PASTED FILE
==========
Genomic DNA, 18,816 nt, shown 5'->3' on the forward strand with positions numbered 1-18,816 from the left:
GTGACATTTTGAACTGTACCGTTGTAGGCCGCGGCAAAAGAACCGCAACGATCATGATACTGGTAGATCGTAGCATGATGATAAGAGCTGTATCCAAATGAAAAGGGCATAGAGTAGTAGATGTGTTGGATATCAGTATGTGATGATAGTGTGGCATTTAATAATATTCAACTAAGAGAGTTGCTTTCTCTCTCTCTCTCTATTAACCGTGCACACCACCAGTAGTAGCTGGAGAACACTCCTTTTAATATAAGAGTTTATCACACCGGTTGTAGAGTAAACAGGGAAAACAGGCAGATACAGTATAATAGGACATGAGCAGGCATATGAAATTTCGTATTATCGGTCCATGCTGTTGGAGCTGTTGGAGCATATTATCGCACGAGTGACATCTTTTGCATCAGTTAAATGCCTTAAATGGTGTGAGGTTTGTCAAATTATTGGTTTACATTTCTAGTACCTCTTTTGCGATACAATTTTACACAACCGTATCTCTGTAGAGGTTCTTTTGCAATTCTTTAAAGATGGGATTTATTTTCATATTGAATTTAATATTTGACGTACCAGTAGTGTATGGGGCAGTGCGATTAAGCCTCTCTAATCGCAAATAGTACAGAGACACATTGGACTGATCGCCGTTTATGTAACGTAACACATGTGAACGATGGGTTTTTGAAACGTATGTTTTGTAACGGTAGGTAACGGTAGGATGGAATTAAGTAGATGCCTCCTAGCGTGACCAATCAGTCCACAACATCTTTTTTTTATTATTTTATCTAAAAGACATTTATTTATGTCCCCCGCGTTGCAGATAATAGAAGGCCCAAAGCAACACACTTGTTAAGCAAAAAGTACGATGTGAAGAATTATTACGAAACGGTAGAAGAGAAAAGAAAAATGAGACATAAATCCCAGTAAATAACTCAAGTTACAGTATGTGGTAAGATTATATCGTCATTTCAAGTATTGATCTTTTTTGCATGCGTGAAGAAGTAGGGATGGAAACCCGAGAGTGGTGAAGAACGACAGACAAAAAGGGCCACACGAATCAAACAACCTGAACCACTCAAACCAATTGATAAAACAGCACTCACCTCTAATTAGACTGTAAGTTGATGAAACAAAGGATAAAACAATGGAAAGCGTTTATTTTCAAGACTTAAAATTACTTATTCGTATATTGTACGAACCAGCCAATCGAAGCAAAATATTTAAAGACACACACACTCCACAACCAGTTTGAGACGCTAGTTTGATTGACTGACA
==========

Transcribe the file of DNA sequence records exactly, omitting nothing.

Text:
Genomic DNA, 18,816 nt, shown 5'->3' on the forward strand with positions numbered 1-18,816 from the left:
GTGACATTTTGAACTGTACCGTTGTAGGCCGCGGCAAAAGAACCGCAACGATCATGATACTGGTAGATCGTAGCATGATGATAAGAGCTGTATCCAAATGAAAAGGGCATAGAGTAGTAGATGTGTTGGATATCAGTATGTGATGATAGTGTGGCATTTAATAATATTCAACTAAGAGAGTTGCTTTCTCTCTCTCTCTCTATTAACCGTGCACACCACCAGTAGTAGCTGGAGAACACTCCTTTTAATATAAGAGTTTATCACACCGGTTGTAGAGTAAACAGGGAAAACAGGCAGATACAGTATAATAGGACATGAGCAGGCATATGAAATTTCGTATTATCGGTCCATGCTGTTGGAGCTGTTGGAGCATATTATCGCACGAGTGACATCTTTTGCATCAGTTAAATGCCTTAAATGGTGTGAGGTTTGTCAAATTATTGGTTTACATTTCTAGTACCTCTTTTGCGATACAATTTTACACAACCGTATCTCTGTAGAGGTTCTTTTGCAATTCTTTAAAGATGGGATTTATTTTCATATTGAATTTAATATTTGACGTACCAGTAGTGTATGGGGCAGTGCGATTAAGCCTCTCTAATCGCAAATAGTACAGAGACACATTGGACTGATCGCCGTTTATGTAACGTAACACATGTGAACGATGGGTTTTTGAAACGTATGTTTTGTAACGGTAGGTAACGGTAGGATGGAATTAAGTAGATGCCTCCTAGCGTGACCAATCAGTCCACAACATCTTTTTTTTATTATTTTATCTAAAAGACATTTATTTATGTCCCCCGCGTTGCAGATAATAGAAGGCCCAAAGCAACACACTTGTTAAGCAAAAAGTACGATGTGAAGAATTATTACGAAACGGTAGAAGAGAAAAGAAAAATGAGACATAAATCCCAGTAAATAACTCAAGTTACAGTATGTGGTAAGATTATATCGTCATTTCAAGTATTGATCTTTTTTGCATGCGTGAAGAAGTAGGGATGGAAACCCGAGAGTGGTGAAGAACGACAGACAAAAAGGGCCACACGAATCAAACAACCTGAACCACTCAAACCAATTGATAAAACAGCACTCACCTCTAATTAGACTGTAAGTTGATGAAACAAAGGATAAAACAATGGAAAGCGTTTATTTTCAAGACTTAAAATTACTTATTCGTATATTGTACGAACCAGCCAATCGAAGCAAAATATTTAAAGACACACACACTCCACAACCAGTTTGAGACGCTAGTTTGATTGACTGACA